Kabila calls for calm in DR Congo

Joseph Kabila has appealed for calm in the Democratic Republic of Congo after he was declared the winner of the presidential run-off election there.

Kabila calls for calm in DR Congo

The country's electoral commission announced Mr Kabila won 58.05% of the vote, ahead of ex-rebel leader Jean-Pierre Bemba who got 41.9%.

A member of Mr Bemba's camp has vowed to challenge the vote by all means.

International peacekeepers have deployed extra troops in the capital, Kinshasa - a Bemba stronghold.

Mr Kabila told the BBC the country should remain quiet because a new page of its history had just been turned.

But the BBC's Mark Doyle says Mr Kabila, who obtained relatively few votes in the capital and in the north of the country, will face major difficulties ruling Congo.

Fraud accusations

Kinshasa is quiet and the streets empty, says the BBC correspondent there, Arnaud Zajtman.

But in Lubumbashi, DR Congo's second town and a stronghold of Joseph Kabila, people are celebrating.

Final results were not expected until Sunday, but the electoral commission announced the official verdict on Wednesday evening, despite objections already lodged by Mr Bemba's team.

The result must now be upheld by the supreme court.

Poll officials have rejected claims of fraud from Mr Bemba's camp.

Electoral commission head Apollinaire Malu Malu called for candidates to respect election rules after the Bemba coalition said their candidate had received more than 50% of the vote and that victory "was being stolen from the Congolese people".

An analyst who wished to remain anonymous told the BBC that there were serious questions about the validity of some ballot papers, especially a large number of votes cast by voters outside their home areas.

Our correspondent adds that there were big question marks over Mr Kabila's tactics ahead of polling, when soldiers intimidated voters and he used the national TV station as a propaganda tool.

Armed clashes

The Carter Center mission said they believed fraud was virtually impossible after ballots had been counted at each polling station.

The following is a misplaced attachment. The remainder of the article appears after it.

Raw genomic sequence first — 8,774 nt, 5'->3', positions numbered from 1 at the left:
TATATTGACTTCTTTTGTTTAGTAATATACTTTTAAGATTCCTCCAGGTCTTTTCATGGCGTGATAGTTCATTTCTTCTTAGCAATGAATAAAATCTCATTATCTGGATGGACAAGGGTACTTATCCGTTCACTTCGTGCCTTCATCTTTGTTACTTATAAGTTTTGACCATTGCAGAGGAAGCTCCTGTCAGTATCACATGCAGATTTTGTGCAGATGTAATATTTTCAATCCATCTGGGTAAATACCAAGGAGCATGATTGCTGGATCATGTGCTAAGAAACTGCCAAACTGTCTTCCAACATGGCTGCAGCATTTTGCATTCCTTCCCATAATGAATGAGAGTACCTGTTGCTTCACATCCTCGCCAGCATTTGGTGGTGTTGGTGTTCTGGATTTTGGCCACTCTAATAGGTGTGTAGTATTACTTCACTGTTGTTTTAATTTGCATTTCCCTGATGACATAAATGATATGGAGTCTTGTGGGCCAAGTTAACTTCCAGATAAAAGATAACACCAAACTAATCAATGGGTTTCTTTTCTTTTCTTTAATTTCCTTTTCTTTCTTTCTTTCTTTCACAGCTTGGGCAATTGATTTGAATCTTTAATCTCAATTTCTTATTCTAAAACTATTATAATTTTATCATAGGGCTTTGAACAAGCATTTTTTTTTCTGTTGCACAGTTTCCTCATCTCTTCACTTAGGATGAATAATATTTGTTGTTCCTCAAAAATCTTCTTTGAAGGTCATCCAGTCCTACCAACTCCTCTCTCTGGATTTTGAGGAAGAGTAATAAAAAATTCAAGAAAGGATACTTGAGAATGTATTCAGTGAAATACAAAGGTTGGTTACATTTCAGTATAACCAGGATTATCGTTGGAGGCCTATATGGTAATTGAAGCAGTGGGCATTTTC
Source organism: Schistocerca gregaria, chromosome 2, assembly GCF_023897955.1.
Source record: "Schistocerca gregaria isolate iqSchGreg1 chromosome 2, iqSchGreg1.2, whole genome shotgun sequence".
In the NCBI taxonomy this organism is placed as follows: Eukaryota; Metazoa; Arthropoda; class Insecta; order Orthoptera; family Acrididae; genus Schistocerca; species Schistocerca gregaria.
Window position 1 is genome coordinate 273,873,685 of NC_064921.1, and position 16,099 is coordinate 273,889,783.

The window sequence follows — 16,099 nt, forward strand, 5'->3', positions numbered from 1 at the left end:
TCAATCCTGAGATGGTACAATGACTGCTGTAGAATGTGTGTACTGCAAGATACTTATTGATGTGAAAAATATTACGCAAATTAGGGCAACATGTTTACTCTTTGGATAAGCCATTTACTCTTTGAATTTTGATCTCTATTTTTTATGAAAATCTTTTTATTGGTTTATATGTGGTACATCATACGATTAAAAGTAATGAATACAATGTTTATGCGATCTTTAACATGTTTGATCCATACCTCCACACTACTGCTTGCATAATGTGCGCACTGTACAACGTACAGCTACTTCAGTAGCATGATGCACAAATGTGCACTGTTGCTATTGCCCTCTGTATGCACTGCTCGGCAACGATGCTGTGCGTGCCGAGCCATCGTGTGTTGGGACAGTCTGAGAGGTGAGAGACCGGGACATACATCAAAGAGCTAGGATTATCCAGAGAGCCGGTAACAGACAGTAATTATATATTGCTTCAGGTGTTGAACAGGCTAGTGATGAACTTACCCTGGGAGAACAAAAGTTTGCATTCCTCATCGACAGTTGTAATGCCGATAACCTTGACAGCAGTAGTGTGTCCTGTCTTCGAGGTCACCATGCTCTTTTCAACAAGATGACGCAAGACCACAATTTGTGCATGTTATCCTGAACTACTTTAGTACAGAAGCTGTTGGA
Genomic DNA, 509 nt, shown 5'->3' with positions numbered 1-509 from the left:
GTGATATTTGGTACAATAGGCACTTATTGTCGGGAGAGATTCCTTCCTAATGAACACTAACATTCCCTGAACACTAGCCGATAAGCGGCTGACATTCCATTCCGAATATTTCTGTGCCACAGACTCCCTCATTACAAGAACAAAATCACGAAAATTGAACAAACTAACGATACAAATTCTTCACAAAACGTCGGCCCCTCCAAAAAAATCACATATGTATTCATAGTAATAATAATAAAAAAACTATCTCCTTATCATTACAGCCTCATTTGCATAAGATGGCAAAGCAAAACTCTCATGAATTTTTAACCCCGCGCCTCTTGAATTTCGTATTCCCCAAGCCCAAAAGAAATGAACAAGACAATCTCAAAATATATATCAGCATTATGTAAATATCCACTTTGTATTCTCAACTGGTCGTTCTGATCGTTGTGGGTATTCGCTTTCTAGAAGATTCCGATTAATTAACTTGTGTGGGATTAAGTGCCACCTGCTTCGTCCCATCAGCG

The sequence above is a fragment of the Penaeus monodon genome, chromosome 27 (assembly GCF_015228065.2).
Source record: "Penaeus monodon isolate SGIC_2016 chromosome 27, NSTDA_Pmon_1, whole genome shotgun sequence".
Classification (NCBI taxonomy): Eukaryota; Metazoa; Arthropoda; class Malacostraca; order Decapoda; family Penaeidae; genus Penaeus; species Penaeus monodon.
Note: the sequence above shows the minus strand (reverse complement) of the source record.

Troops loyal to Mr Bemba carry a wounded colleague
At least four people were killed in Saturday's clashes
Mr Malu Malu said accusations of fraud had to be backed up with proof.

Mr Bemba has not commented on the results, but a member of the coalition backing the politician vowed to challenge the vote by all means.

"The Union for the Nation will not accept an electoral hold-up that aims to steal victory from the Congolese people," the coalition said in a statement.

The vote has been the first following DR Congo's five-year conflict.

Forces loyal to the two candidates clashed during the war as well as during the tense election period.

Following violence on Saturday in which four people died, the police arrested 337 homeless people, including 87 children, the government says, blaming them for starting the trouble.

Eyewitnesses say that security forces loyal to the two candidates exchanged gun and mortar-fire.

Regional divide

United Nations observers say the election is the most significant in Africa since Nelson Mandela was elected as South Africa's president in 1994.

The first round of elections showed a regional divide, with Mr Kabila gaining a landslide in the Swahili-speaking east, while Mr Bemba got most support in the west, where Lingala is the common language.

The world's largest peacekeeping force - 17,000-strong - is in DR Congo, tasked with ensuring security.

At least 23 people were killed in gun battles between security forces loyal to the two men in Kinshasa after the announcement of first round results.

Mr Kabila won 45% of the vote, while Mr Bemba got 20%.

International observers generally praised the vote as being well-run, despite some disruptions in the north-east of the country.


Source : BBC

Güncelleme Tarihi: 20 Eylül 2018, 18:16